Free Shipping on all US orders: btn_buynow_SM

Read more "THE EDITORS OF CACTI FUR BRING YOU: FLORIDA MAN by MICKEY J. CORRIGAN"

CHRISTOPHER BARNES – 5 POEMS

The Dance
 
…lilac Nehru jacket,
ploughman’s amble,
gadabout eye-flicker
-       you doorstep…
    
     *
 
…pare sweet breads
into morsels,
deform, hand out.
Tump with cauliflower…
 
     *
 
…retreats into a dive, yells.
“Something titanic, icy,
flush and gin.”  The barman…
 
     *
 
…we’d never waltz on shingle,
ripple-drenched feet,
as vinyl purred…
 

 
 
Horizontal Vision
 
…barrows to-and-froed.
Hagglers impressed, lurking.
I corner nosegay oils,
you earmark…
 
     *
 
…tilt steamer
on disengaged hob
10-15 minutes.  Baste…
 
     *
 
…check-up.  Paramedic eurekas
-       something woefully awry –
deduces tip-off…
 
     *
 
…metro expired at Wallsend,
bus green-lighted
an hour to cloud-gather,
you’d never essentially…
 

 
 
 
 
Earth
 
…peachy-keen upbeat guitar
seesawed your hips.  Taffrail clover,
dribble…
 
     *
 
…rattle all footloose.  Chip walnuts.
Grease loaf tin…
 
     *
 
…ventured into Bronx Flea Market,
bisected dummy
cornered into a pin-stripe…
 
     *
 
…lick-and-promise miasma
Overhauled drained instincts.
Only traffic faded…
 

 
 
 
Fixations
 
…in rag-order
knee-highs yodelled,
single-filing my alley.
No cur whined…
 
     *
 
…kibble, tooling rutty blade
of mincer.  Dissolve ½ oz…
 
     *
 
…Pegasus’ foals vamoosed,
so the knight…
 
     *
 
…we quick-timed hours.
An invisible…
 

 
 


 
Not Quite June
 
…gabby-guts rooks
air-cleared your nickname.
Evening shade diffracted urgency…
 
     *
 
…groundwork panade.  Turn out
as for béchamel, stargaze an hour…
 
     *
 
…wolfed my quill.”
“What shall I do?”
“Take advantage of a crayon…”
 
     *
 
…rule-breaking headaches spared,
though we blethered all…
 

 
 
Read more "CHRISTOPHER BARNES – 5 POEMS"

JON HUERTA and TIM STALEY -POETRY INSTRUCTION BATTLE – HOW TO WRITE ABOUT A SPECIFIC PERSON

POET STALEY’S TOP 10 RULES FOR WRITING ABOUT A SPECIFIC PERSON

1
allow yourself to acknowledge that you care about someone
then sweep that someone out of your mind
and onto the pages of your journal

2
dump the dust pan of that person
as fearlessly, honestly and quickly as you can

3
surround that person with the concrete nouns
that person surrounds themselves with
then deliberately inject action verbs
or slip them in when no one’s looking

4
keep writing everything you can about that person
not worrying about the direction your writing is going,
try rhyming about that person,
try listing things about that person,
try moving that person around in time,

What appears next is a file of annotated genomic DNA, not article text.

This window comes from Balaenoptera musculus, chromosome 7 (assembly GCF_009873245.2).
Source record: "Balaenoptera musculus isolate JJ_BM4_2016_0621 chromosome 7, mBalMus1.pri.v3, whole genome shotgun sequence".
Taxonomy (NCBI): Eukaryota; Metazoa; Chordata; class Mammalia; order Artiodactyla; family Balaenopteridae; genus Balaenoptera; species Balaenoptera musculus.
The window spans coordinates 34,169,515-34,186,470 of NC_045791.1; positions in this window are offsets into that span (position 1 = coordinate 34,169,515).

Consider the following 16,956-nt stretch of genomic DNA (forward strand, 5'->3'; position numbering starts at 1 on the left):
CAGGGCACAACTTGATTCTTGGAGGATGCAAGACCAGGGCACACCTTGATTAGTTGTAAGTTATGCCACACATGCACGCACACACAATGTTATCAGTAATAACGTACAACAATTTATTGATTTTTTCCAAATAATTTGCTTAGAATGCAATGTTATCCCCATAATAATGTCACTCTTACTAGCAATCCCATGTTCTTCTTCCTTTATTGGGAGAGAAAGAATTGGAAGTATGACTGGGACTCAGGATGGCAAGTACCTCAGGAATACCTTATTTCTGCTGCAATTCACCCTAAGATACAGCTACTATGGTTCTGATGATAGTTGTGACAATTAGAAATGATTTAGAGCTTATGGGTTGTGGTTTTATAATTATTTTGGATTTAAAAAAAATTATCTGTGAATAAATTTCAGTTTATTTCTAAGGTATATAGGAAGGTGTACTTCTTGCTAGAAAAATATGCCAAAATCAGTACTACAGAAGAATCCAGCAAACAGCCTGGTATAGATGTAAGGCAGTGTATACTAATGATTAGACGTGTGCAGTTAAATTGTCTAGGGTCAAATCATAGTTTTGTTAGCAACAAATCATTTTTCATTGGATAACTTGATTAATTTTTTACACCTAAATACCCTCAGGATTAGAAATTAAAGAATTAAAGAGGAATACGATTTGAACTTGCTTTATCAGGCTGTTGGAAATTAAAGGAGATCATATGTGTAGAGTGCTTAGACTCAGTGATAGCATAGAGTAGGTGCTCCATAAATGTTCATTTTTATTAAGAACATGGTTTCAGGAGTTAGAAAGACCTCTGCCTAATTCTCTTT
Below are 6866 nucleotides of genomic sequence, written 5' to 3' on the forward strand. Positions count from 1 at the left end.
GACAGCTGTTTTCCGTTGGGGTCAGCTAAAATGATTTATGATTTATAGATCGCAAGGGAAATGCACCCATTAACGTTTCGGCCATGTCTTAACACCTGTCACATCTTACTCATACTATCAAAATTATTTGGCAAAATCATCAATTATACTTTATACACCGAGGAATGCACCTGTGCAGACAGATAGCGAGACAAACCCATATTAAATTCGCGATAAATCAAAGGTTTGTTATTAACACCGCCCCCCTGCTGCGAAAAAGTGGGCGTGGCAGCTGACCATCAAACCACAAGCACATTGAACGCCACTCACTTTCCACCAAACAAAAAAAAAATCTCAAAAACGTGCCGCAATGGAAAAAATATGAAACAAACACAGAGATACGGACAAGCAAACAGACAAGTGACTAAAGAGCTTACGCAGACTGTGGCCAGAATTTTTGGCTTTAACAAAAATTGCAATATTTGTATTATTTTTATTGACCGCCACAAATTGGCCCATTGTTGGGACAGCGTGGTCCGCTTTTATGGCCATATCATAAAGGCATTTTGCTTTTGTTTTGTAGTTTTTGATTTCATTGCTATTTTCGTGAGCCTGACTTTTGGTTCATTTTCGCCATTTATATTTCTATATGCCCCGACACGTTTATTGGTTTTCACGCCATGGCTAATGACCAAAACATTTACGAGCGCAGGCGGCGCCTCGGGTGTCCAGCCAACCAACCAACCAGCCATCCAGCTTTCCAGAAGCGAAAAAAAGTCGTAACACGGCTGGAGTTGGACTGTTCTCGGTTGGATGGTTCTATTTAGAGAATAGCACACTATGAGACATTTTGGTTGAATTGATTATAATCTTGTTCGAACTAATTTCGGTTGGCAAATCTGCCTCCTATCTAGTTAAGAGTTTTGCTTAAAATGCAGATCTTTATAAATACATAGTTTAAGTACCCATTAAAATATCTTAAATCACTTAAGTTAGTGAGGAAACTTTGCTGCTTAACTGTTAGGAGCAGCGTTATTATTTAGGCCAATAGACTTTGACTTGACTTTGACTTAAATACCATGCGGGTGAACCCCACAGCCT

try writing from that person’s point of view

5
describe the person as though you’re describing the details of a photo

6
let your journal pages marinate overnight in the refrigerator or at room temp

7
cut away all the lame stuff
cut away all the stuff that doesn’t deeply satisfy your aesthetic
cut away the stuff you put in there just for the teacher
cut away anything you’ve heard or read before

8
replace boring verbs with better ones
cut away all the fake words
sprinkle in literary devices until a poem appears
(if no poem appears repeat steps 1-5)

9
break your lines. make it look like a poem. not a paragraph.

10
proofread and read out loud and tweak and fix and submit

~~~

Huerta’s rules about writing about people you know and people you don’t

1.  Conversations about a past event will entice the reader to forge ahead.

2.  Objects around the poems location bring realism to your story and will build a bond between you and the reader. Common household products and animals, for instance, are worthy objects. Politics and trauma are questionable. 

3.  Never write about your feelings or love loss. You’re better than this and no one cares.

4.  If writer's block is something you are suffering from, try your hardest to live in the present with an unapologetic eye for your surroundings. Read the room, write it down. Repeat.

5.  Creating a mad lib style game will force your imagination. Pick up the daily paper and create a story using the police blotter and your comrades. 

6.  Always mix imagination with reality. Because the best shit happens when the fresh river meets the salty sea. Where the tears from your fears clash with consciousness to create a story worthy of telling again and most importantly for someone else to repeat it.
Read more "JON HUERTA and TIM STALEY -POETRY INSTRUCTION BATTLE – HOW TO WRITE ABOUT A SPECIFIC PERSON"

JOHN DOYLE – KENTUCKY FRIED SON OF A BITCH

Kentucky Fried Son of a Bitch
 
War - it's good for something, Edwin,